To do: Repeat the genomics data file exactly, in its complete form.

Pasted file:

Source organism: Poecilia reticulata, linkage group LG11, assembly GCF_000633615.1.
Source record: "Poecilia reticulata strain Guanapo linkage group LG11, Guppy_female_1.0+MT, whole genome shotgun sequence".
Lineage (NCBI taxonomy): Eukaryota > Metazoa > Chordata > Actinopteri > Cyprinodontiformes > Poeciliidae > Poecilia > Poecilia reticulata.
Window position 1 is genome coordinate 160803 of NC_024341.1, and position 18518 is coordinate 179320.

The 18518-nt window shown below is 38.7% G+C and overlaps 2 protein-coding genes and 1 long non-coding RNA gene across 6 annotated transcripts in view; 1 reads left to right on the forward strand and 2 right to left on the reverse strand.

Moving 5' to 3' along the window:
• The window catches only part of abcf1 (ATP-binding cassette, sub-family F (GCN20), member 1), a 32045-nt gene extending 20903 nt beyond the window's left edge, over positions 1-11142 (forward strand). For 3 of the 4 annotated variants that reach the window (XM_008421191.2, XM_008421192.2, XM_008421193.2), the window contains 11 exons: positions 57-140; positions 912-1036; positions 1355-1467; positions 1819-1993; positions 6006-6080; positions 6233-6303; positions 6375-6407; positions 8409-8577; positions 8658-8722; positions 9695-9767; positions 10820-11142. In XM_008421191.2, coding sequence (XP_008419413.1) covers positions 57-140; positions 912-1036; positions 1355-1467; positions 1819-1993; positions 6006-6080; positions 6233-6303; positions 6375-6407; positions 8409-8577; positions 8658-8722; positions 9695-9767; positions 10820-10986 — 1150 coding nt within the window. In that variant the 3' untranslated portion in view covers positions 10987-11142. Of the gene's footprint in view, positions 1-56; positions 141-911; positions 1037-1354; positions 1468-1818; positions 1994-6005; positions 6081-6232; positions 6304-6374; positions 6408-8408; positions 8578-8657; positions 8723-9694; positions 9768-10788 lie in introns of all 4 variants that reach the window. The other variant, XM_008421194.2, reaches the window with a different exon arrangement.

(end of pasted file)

Source organism: Poecilia reticulata, linkage group LG11, assembly GCF_000633615.1.
Source record: "Poecilia reticulata strain Guanapo linkage group LG11, Guppy_female_1.0+MT, whole genome shotgun sequence".
Lineage (NCBI taxonomy): Eukaryota > Metazoa > Chordata > Actinopteri > Cyprinodontiformes > Poeciliidae > Poecilia > Poecilia reticulata.
Window position 1 is genome coordinate 160803 of NC_024341.1, and position 18518 is coordinate 179320.

The 18518-nt window shown below is 38.7% G+C and overlaps 2 protein-coding genes and 1 long non-coding RNA gene across 6 annotated transcripts in view; 1 reads left to right on the forward strand and 2 right to left on the reverse strand.

Moving 5' to 3' along the window:
• The window catches only part of abcf1 (ATP-binding cassette, sub-family F (GCN20), member 1), a 32045-nt gene extending 20903 nt beyond the window's left edge, over positions 1-11142 (forward strand). For 3 of the 4 annotated variants that reach the window (XM_008421191.2, XM_008421192.2, XM_008421193.2), the window contains 11 exons: positions 57-140; positions 912-1036; positions 1355-1467; positions 1819-1993; positions 6006-6080; positions 6233-6303; positions 6375-6407; positions 8409-8577; positions 8658-8722; positions 9695-9767; positions 10820-11142. In XM_008421191.2, coding sequence (XP_008419413.1) covers positions 57-140; positions 912-1036; positions 1355-1467; positions 1819-1993; positions 6006-6080; positions 6233-6303; positions 6375-6407; positions 8409-8577; positions 8658-8722; positions 9695-9767; positions 10820-10986 — 1150 coding nt within the window. In that variant the 3' untranslated portion in view covers positions 10987-11142. Of the gene's footprint in view, positions 1-56; positions 141-911; positions 1037-1354; positions 1468-1818; positions 1994-6005; positions 6081-6232; positions 6304-6374; positions 6408-8408; positions 8578-8657; positions 8723-9694; positions 9768-10788 lie in introns of all 4 variants that reach the window. The other variant, XM_008421194.2, reaches the window with a different exon arrangement.